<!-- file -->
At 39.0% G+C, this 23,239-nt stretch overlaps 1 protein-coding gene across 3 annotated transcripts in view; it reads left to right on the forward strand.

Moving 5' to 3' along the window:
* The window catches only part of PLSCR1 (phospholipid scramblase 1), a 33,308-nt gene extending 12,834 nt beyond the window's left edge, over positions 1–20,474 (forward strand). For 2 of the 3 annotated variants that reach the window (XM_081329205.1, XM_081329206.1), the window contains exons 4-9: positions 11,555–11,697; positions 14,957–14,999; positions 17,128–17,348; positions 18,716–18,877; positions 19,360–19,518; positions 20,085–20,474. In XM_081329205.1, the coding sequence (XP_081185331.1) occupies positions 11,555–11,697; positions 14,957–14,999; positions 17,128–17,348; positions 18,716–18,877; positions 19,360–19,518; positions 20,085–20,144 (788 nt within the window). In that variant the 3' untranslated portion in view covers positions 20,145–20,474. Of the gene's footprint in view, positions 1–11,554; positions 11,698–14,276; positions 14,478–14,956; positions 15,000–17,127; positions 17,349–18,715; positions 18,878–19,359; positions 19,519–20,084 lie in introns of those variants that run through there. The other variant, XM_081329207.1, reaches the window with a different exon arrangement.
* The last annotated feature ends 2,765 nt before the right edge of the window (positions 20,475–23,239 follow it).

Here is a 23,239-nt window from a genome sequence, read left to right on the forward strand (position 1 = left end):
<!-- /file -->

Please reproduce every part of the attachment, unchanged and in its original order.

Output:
At 39.0% G+C, this 23,239-nt stretch overlaps 1 protein-coding gene across 3 annotated transcripts in view; it reads left to right on the forward strand.

Moving 5' to 3' along the window:
* The window catches only part of PLSCR1 (phospholipid scramblase 1), a 33,308-nt gene extending 12,834 nt beyond the window's left edge, over positions 1–20,474 (forward strand). For 2 of the 3 annotated variants that reach the window (XM_081329205.1, XM_081329206.1), the window contains exons 4-9: positions 11,555–11,697; positions 14,957–14,999; positions 17,128–17,348; positions 18,716–18,877; positions 19,360–19,518; positions 20,085–20,474. In XM_081329205.1, the coding sequence (XP_081185331.1) occupies positions 11,555–11,697; positions 14,957–14,999; positions 17,128–17,348; positions 18,716–18,877; positions 19,360–19,518; positions 20,085–20,144 (788 nt within the window). In that variant the 3' untranslated portion in view covers positions 20,145–20,474. Of the gene's footprint in view, positions 1–11,554; positions 11,698–14,276; positions 14,478–14,956; positions 15,000–17,127; positions 17,349–18,715; positions 18,878–19,359; positions 19,519–20,084 lie in introns of those variants that run through there. The other variant, XM_081329207.1, reaches the window with a different exon arrangement.
* The last annotated feature ends 2,765 nt before the right edge of the window (positions 20,475–23,239 follow it).

Here is a 23,239-nt window from a genome sequence, read left to right on the forward strand (position 1 = left end):